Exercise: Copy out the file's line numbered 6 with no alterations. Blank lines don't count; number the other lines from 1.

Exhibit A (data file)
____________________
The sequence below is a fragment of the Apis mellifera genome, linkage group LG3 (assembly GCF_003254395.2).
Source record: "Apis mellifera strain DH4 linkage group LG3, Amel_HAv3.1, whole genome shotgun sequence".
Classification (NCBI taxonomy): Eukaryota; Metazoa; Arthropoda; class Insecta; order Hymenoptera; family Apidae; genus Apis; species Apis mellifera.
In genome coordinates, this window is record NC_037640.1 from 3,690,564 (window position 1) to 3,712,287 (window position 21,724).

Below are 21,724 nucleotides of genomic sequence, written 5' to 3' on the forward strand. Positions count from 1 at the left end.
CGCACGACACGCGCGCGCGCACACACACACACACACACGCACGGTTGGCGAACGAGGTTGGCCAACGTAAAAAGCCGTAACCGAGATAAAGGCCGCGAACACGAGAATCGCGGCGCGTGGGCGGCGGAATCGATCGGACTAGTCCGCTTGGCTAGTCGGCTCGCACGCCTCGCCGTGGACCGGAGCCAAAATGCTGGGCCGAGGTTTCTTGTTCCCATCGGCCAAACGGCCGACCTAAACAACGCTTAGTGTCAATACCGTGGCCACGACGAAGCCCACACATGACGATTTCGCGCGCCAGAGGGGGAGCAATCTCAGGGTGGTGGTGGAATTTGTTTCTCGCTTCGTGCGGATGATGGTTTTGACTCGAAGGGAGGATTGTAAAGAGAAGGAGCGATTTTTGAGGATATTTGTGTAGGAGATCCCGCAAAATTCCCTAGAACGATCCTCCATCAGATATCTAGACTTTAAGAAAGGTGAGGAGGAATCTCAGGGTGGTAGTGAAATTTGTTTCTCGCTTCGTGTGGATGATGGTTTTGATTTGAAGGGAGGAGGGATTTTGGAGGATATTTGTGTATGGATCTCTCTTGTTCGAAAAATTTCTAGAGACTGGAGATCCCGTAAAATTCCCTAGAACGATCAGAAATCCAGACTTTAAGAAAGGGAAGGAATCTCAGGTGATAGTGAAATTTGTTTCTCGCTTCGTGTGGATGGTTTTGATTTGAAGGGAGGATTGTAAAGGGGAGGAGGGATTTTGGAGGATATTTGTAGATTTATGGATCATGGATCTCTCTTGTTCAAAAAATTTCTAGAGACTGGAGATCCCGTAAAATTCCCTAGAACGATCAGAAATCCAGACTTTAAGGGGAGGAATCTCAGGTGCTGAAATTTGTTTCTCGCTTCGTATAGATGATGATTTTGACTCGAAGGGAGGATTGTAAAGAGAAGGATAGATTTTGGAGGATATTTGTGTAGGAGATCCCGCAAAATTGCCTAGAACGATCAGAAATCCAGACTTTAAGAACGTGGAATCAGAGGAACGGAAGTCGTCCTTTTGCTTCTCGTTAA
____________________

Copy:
CGCACGACACGCGCGCGCGCACACACACACACACACACGCACGGTTGGCGAACGAGGTTGGCCAACGTAAAAAGCCGTAACCGAGATAAAGGCCGCGAACACGAGAATCGCGGCGCGTGGGCGGCGGAATCGATCGGACTAGTCCGCTTGGCTAGTCGGCTCGCACGCCTCGCCGTGGACCGGAGCCAAAATGCTGGGCCGAGGTTTCTTGTTCCCATCGGCCAAACGGCCGACCTAAACAACGCTTAGTGTCAATACCGTGGCCACGACGAAGCCCACACATGACGATTTCGCGCGCCAGAGGGGGAGCAATCTCAGGGTGGTGGTGGAATTTGTTTCTCGCTTCGTGCGGATGATGGTTTTGACTCGAAGGGAGGATTGTAAAGAGAAGGAGCGATTTTTGAGGATATTTGTGTAGGAGATCCCGCAAAATTCCCTAGAACGATCCTCCATCAGATATCTAGACTTTAAGAAAGGTGAGGAGGAATCTCAGGGTGGTAGTGAAATTTGTTTCTCGCTTCGTGTGGATGATGGTTTTGATTTGAAGGGAGGAGGGATTTTGGAGGATATTTGTGTATGGATCTCTCTTGTTCGAAAAATTTCTAGAGACTGGAGATCCCGTAAAATTCCCTAGAACGATCAGAAATCCAGACTTTAAGAAAGGGAAGGAATCTCAGGTGATAGTGAAATTTGTTTCTCGCTTCGTGTGGATGGTTTTGATTTGAAGGGAGGATTGTAAAGGGGAGGAGGGATTTTGGAGGATATTTGTAGATTTATGGATCATGGATCTCTCTTGTTCAAAAAATTTCTAGAGACTGGAGATCCCGTAAAATTCCCTAGAACGATCAGAAATCCAGACTTTAAGGGGAGGAATCTCAGGTGCTGAAATTTGTTTCTCGCTTCGTATAGATGATGATTTTGACTCGAAGGGAGGATTGTAAAGAGAAGGATAGATTTTGGAGGATATTTGTGTAGGAGATCCCGCAAAATTGCCTAGAACGATCAGAAATCCAGACTTTAAGAACGTGGAATCAGAGGAACGGAAGTCGTCCTTTTGCTTCTCGTTAA